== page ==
Title: The Dalliance Album
Basics: Underground Cities is described as being "formed by old high school friends in the summer of 2009 from the remnants of punk, indie, metal and rockabilly bands." Thankfully, Underground Cities is not just one of these sounds -- the band plays instrumental rock songs in the vein of Explosions in the Sky and Do Make Say Think. It's definitely a nice change of pace for YAFI. The River Jones label stalwarts have plenty of talent and polish with a rather interesting presentation, to boot. Let me tell you -- it's the little things that will most certainly get you noticed in this YAFI game.
Best Song: Second track "It's Raining in the Attic" describes an all-too-common occurrence in Phoenix -- rain in one's attic. Seriously, though, I don't know where a bunch of guys from Phoenix get off naming a song after two things that aren't exactly widespread in Arizona -- rain and attics. Maybe they knew they had a fantastic song on their hands and figured giving it a totally bizarre -- especially by Arizona standards -- name would act as a testament to the song. It's name aside, "It's Raining in the Attic" takes the top honor on Dalliance. It is the perfect mix of mellow, instrumental rock with oft-frenetic interludes to help keep things from teetering over the edge of so-called, artsy fartsy "soundscapes."
Worst Song: Every instrumental rock band has to make the last song on their album over 10 minutes long. It's as if it's some unwritten rite of passage. Granted, instrumental rock lends itself rather nicely to songs over 10 minutes long -- hell, you'll never see me complain about a 23-minute-long Godspeed You! Black Emperor song. However, Underground Cities had a pretty unique thing going throughout the first four songs on Dalliance -- each one was no longer than six minutes. Of course the fifth and final song "Six Years on This Road" is three seconds shy of clocking in at 11 minutes long. I suppose the song's length was just a formality for the band, but they could have gone against the grain and kept that final track under 10 minutes.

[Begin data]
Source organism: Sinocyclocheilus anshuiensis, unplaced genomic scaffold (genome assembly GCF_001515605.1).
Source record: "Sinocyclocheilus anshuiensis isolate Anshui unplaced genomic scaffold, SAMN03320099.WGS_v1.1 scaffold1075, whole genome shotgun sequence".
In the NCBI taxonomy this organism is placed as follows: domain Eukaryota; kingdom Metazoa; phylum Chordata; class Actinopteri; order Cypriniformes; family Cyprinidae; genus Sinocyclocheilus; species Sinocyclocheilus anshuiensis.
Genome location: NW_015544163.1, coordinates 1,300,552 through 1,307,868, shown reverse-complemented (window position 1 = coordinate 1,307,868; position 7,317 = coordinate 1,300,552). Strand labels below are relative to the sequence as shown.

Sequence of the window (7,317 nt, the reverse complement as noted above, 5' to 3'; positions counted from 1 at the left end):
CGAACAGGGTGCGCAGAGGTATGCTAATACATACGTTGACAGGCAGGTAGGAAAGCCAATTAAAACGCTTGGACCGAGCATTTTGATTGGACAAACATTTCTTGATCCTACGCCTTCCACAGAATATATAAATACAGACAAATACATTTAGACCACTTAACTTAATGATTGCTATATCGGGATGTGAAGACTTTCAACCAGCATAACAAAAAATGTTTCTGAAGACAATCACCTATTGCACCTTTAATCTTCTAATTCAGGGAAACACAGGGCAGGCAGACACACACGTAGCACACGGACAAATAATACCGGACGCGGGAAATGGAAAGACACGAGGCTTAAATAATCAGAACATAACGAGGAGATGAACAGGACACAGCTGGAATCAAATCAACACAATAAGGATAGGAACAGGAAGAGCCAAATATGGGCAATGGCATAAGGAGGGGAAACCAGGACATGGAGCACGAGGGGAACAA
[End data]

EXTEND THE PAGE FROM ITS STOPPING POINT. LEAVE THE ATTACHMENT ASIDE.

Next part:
Suggestions: I assume the guys in the band have heard the aforementioned Quebecois instrumental/indie rock outfit Godspeed You! Black Emperor. If not, go get their 2002 album Yanqui UXO immediately. But what about Skinny Fists? I know, I know but Yanqui UXO is a better blueprint for what Underground Cities is striving to be. If Godspeed is already commonplace for the guys in the band, then so be it. There's a lot to be learned from that band. If you're reading this and haven't heard Godspeed, then go out and find their music right now.
As well, the Dalliance CD is perhaps one of the most visually appealing discs I have seen in long time. I was already excited for the album upon seeing the CD, and that's most definitely a great way to start a review -- on a positive note.
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